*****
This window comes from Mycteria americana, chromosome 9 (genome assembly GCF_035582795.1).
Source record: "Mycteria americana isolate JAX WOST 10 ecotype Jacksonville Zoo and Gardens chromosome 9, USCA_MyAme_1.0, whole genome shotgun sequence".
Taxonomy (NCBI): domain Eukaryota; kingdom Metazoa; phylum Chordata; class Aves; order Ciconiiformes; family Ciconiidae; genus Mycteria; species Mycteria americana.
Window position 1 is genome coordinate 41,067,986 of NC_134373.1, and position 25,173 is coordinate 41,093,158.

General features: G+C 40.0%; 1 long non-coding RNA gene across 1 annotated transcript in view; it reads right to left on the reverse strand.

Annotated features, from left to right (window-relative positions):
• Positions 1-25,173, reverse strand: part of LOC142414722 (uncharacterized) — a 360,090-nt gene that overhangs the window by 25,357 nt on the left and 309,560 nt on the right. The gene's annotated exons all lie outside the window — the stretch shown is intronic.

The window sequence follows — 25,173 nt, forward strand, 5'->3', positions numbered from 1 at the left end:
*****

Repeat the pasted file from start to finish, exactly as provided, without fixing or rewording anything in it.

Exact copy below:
This window comes from Mycteria americana, chromosome 9 (genome assembly GCF_035582795.1).
Source record: "Mycteria americana isolate JAX WOST 10 ecotype Jacksonville Zoo and Gardens chromosome 9, USCA_MyAme_1.0, whole genome shotgun sequence".
Taxonomy (NCBI): domain Eukaryota; kingdom Metazoa; phylum Chordata; class Aves; order Ciconiiformes; family Ciconiidae; genus Mycteria; species Mycteria americana.
Window position 1 is genome coordinate 41,067,986 of NC_134373.1, and position 25,173 is coordinate 41,093,158.

General features: G+C 40.0%; 1 long non-coding RNA gene across 1 annotated transcript in view; it reads right to left on the reverse strand.

Annotated features, from left to right (window-relative positions):
• Positions 1-25,173, reverse strand: part of LOC142414722 (uncharacterized) — a 360,090-nt gene that overhangs the window by 25,357 nt on the left and 309,560 nt on the right. The gene's annotated exons all lie outside the window — the stretch shown is intronic.

The window sequence follows — 25,173 nt, forward strand, 5'->3', positions numbered from 1 at the left end: